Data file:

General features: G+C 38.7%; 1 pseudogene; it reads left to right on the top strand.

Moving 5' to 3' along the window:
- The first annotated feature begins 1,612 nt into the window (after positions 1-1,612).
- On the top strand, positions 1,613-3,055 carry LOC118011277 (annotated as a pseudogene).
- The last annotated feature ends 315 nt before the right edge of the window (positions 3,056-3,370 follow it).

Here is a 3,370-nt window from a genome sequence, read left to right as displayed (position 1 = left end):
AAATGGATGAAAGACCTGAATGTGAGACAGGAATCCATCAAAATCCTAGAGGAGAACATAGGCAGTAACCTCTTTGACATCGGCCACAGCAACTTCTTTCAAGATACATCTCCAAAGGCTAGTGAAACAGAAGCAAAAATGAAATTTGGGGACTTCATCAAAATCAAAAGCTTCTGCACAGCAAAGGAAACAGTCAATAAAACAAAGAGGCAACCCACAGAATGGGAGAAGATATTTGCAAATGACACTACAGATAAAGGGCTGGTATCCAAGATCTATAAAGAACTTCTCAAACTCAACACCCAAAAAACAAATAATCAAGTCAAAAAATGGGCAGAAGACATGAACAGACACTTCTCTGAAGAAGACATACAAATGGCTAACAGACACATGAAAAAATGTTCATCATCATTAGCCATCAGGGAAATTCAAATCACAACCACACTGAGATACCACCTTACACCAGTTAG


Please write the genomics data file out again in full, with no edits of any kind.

General features: G+C 38.7%; 1 pseudogene; it reads left to right on the top strand.

Moving 5' to 3' along the window:
- The first annotated feature begins 1,612 nt into the window (after positions 1-1,612).
- On the top strand, positions 1,613-3,055 carry LOC118011277 (annotated as a pseudogene).
- The last annotated feature ends 315 nt before the right edge of the window (positions 3,056-3,370 follow it).

Here is a 3,370-nt window from a genome sequence, read left to right as displayed (position 1 = left end):
AAATGGATGAAAGACCTGAATGTGAGACAGGAATCCATCAAAATCCTAGAGGAGAACATAGGCAGTAACCTCTTTGACATCGGCCACAGCAACTTCTTTCAAGATACATCTCCAAAGGCTAGTGAAACAGAAGCAAAAATGAAATTTGGGGACTTCATCAAAATCAAAAGCTTCTGCACAGCAAAGGAAACAGTCAATAAAACAAAGAGGCAACCCACAGAATGGGAGAAGATATTTGCAAATGACACTACAGATAAAGGGCTGGTATCCAAGATCTATAAAGAACTTCTCAAACTCAACACCCAAAAAACAAATAATCAAGTCAAAAAATGGGCAGAAGACATGAACAGACACTTCTCTGAAGAAGACATACAAATGGCTAACAGACACATGAAAAAATGTTCATCATCATTAGCCATCAGGGAAATTCAAATCACAACCACACTGAGATACCACCTTACACCAGTTAG